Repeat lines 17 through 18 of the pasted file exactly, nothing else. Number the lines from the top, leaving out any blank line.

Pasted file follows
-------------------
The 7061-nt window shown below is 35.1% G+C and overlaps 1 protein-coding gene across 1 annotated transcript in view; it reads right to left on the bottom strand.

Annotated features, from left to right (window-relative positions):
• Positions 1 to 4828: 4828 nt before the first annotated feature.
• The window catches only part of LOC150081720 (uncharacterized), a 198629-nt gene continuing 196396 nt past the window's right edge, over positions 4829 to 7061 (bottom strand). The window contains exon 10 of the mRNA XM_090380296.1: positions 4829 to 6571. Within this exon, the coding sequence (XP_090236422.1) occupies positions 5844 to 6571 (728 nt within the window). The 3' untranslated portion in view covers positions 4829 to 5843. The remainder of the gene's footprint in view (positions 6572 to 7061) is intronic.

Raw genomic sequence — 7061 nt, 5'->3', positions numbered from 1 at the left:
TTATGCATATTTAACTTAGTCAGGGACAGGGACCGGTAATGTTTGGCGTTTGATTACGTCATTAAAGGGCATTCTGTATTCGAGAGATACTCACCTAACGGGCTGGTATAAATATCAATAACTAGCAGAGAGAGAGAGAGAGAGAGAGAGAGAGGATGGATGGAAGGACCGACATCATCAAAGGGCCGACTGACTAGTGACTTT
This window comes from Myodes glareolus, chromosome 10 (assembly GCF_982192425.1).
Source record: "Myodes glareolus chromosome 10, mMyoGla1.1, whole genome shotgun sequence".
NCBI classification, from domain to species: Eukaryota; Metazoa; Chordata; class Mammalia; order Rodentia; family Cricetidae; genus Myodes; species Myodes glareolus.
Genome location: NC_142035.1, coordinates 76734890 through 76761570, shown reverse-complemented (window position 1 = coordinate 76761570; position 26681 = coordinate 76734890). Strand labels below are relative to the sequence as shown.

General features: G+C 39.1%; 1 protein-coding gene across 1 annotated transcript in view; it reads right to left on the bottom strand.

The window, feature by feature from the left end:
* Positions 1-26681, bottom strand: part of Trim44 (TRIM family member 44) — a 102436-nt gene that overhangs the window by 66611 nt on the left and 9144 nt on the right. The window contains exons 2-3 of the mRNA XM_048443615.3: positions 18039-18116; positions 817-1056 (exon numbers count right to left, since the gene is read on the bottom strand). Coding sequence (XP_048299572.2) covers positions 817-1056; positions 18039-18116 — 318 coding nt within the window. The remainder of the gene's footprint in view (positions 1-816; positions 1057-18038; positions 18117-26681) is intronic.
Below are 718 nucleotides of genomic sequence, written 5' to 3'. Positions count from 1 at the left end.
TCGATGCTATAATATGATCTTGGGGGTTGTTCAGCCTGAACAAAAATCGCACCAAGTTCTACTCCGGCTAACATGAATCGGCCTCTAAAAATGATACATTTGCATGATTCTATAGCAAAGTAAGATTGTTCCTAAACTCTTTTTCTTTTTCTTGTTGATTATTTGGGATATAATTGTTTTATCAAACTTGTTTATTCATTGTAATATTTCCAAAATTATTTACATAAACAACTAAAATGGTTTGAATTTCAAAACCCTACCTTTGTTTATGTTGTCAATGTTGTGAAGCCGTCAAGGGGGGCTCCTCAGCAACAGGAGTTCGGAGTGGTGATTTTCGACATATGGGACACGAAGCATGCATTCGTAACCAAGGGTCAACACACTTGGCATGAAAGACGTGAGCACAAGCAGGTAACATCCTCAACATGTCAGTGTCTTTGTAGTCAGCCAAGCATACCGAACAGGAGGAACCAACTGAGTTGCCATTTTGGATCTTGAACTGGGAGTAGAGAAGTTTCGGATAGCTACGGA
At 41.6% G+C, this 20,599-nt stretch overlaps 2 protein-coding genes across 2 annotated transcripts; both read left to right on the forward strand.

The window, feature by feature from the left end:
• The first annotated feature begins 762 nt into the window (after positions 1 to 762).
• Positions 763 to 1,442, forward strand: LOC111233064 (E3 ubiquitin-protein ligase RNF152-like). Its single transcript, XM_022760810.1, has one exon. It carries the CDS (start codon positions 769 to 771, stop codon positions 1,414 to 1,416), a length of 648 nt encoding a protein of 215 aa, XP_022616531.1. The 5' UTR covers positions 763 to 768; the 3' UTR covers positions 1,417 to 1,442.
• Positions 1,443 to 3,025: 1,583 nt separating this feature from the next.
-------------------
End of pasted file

The window, feature by feature from the left end:
• The first annotated feature begins 762 nt into the window (after positions 1 to 762).